It isn't surprising that people like to talk about Rajon Rondo. He's a complicated, unique, sometimes-dominant basketball player who currently doubles as the face and captain of an iconic NBA franchise.At times, everyone involved in the Rondo debate seems to have some kind of axe to grind. Personally, I love the way Rondo refuses to bow down to authority figures and this is a non-basketball reason for my liking him. A Rondo hater such as Bob Ryan seems to hate Rondo for the same reason I like him, so fiercely that he seems to want to bully Rondo, as if to prove to Rondo that even a has-been writer can make things difficult for an athlete who doesn't pay respects. But even minds that aren't trying to prove some point can get confused over Rondo. Few athletes seem to pose so many riddles within riddles.
He's also a polarizing dude -- in a world where that adjective gets tossed around far too often -- who once induced compelling discussion from those who truly enjoy NBA basketball. Watching him can be an absolute blast and a frustrating mystery at the exact same time. He's as fascinating as he is great. But when Paul Pierce and Kevin Garnett were traded to the Brooklyn Nets, the discourse plummeted into a pit of hackneyed interrogation, where it tragically lies to this day. "Will the Celtics trade Rondo?" "Why haven't the Celtics traded Rondo yet?" "Wait, did the Celtics just trade Rondo?"
This overshadows a far more interesting set of rhetorical questions: What is Rondo's absolute ceiling from this point forward relative to other point guards around the league? Can he still crack an All-NBA team? Assuming he's 100 percent healthy heading into Boston's training camp in October, is it reasonable to expect Rondo leads the NBA in assists for a third time? Will his range finally stretch out to the three-point line? Is he good enough to drag bushy-tailed teammates into the Eastern Conference playoffs as an eight-seed? What about the year after, when Rondo is presumably on the first season of a pricey multi-year contract, or two years after that, when he's entrenched in his early 30s. When will he stop getting better? When will he decline? Where do things go from here?
These questions aren't easy to answer, but Rondo is good enough of a player for them to deserve a solid debate ...
Take Rondo's scoring. Rondo is a spectacular scorer. In virtually every game, Rondo makes terrific scoring plays and on a regular basis, Rondo makes highlightfilm - worthy plays that match career highlights of not just other players, but HOF stars: the mid-lane hook shot over a seven footer; the dribble drive that starts at half-court and ends in an epic throw-down; the scoop shot that seems to meander all over the glass before spinning lazily down into the twine, like a basketball caught in a giant pin-ball machine; the pass fake that freezes the entire defense in its tracks as Rondo waltzes to the basket. These and many other plays aren't just beautiful. They are often downright uncanny. A guy blocks Rondo's shot, but Rondo redirects the ball into the basket. With a playoff series on the line, Rondo looks down at the three point line, and then steps three feet further back, before unleashing a perfect splash. Falling out of bounds, and with an opposing Big all over him, Rondo arcs the ball high over the backboard from behind for another perfect splash. Not only does Rondo make great plays, but he makes creative and unexpected plays that mess with the minds of opponents.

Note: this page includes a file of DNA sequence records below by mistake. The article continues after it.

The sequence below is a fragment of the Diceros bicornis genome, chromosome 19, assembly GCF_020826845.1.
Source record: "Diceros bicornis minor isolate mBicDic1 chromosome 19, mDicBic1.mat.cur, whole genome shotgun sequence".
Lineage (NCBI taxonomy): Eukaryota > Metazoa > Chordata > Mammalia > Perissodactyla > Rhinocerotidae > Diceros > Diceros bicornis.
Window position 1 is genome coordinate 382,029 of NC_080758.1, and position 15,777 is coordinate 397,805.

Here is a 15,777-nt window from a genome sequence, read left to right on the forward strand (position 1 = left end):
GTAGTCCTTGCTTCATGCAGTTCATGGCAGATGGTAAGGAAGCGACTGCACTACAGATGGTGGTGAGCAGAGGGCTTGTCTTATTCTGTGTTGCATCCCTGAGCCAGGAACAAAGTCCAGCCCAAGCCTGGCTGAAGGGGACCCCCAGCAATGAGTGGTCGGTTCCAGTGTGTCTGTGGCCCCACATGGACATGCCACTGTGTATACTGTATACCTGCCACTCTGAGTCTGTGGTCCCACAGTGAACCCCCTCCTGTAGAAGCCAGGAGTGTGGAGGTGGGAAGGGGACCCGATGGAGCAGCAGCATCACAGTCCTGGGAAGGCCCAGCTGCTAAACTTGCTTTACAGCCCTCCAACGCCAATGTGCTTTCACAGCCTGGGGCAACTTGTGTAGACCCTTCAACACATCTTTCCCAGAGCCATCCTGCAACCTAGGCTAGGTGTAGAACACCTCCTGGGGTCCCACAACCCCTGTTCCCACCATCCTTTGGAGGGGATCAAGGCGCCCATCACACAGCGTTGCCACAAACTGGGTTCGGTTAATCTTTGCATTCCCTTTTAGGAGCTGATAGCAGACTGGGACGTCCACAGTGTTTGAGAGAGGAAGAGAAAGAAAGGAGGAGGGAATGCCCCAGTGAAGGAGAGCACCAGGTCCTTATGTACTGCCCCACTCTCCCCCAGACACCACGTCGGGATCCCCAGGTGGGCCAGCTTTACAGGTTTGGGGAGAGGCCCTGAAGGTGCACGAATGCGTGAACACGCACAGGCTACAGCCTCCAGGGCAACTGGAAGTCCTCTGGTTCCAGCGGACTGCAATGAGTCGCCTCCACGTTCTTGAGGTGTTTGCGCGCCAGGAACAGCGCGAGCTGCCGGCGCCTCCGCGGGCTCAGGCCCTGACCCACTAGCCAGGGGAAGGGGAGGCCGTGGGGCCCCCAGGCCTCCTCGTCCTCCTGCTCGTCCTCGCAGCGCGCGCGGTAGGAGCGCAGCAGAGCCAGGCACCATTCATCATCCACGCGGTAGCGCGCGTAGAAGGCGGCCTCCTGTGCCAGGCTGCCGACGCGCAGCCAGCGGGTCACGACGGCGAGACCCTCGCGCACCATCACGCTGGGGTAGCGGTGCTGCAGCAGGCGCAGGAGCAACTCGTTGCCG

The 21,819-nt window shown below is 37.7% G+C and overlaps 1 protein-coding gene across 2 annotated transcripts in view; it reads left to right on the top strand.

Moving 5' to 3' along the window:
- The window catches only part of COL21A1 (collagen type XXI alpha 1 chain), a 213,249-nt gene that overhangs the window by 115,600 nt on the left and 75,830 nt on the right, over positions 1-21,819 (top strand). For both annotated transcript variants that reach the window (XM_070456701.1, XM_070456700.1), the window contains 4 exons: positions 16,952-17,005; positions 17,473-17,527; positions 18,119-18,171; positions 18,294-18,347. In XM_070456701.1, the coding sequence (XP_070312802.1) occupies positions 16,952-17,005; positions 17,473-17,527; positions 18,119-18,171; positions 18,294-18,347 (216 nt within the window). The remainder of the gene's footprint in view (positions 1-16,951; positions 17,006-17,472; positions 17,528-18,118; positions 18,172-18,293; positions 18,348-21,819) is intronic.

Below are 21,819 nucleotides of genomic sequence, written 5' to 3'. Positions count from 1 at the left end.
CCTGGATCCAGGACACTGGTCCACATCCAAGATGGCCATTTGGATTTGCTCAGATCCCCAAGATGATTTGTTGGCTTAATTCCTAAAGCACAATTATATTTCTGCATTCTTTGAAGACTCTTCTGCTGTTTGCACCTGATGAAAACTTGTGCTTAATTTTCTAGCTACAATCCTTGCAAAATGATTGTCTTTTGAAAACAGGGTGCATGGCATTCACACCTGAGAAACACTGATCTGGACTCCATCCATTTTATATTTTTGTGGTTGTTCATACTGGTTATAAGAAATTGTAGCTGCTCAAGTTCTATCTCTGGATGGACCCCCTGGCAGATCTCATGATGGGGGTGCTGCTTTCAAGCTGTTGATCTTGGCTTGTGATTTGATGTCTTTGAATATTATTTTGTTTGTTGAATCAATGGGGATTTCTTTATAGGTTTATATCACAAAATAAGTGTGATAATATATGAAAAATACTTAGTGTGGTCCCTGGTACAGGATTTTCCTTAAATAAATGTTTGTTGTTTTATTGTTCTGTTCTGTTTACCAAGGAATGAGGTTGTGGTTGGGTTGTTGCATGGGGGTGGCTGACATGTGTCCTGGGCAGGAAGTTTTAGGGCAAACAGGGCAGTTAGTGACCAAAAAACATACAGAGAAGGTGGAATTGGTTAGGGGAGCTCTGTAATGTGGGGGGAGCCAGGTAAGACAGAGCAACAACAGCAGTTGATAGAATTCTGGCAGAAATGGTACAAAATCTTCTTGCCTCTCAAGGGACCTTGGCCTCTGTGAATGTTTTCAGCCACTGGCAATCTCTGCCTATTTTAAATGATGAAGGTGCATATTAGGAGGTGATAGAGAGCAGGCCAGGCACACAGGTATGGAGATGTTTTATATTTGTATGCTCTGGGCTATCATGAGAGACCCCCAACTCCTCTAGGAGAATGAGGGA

What Rondo has never been able to do is develop a bread and butter scoring play that he can consistently rely on. Every top scorer has one or several of those. Rondo can make spectacular scoring plays with the best of them. It's the unspectacular play that holds him back. He doesn't have one. It's not that he hasn't tried. He's tried the elbow jumper. He's tried to post up other guards. This last season he even tried to own the three. Rondo just can't find that one 'bread and butter' scoring option.
So Rondo isn't a scoring machine, but he's an uncanny scoring threat, whose forays to the basket draw ridiculous amounts of attention from defenses. How can a conversation about Rondo take the measure of his impact, even in just one aspect of the game, such as scoring? And how can one ascertain what he is capable of? If Rondo's confidence in his shot continues to sag, he may struggle to score 10 ppg next year. If he finds a bread and butter shot, though, he could push 20 ppg. Is Rondo worth the max? Can you build a championship team around Rondo? Can you see the future?
At least let's discuss these matters in a constructive way. Rondo has at least earned that much respect.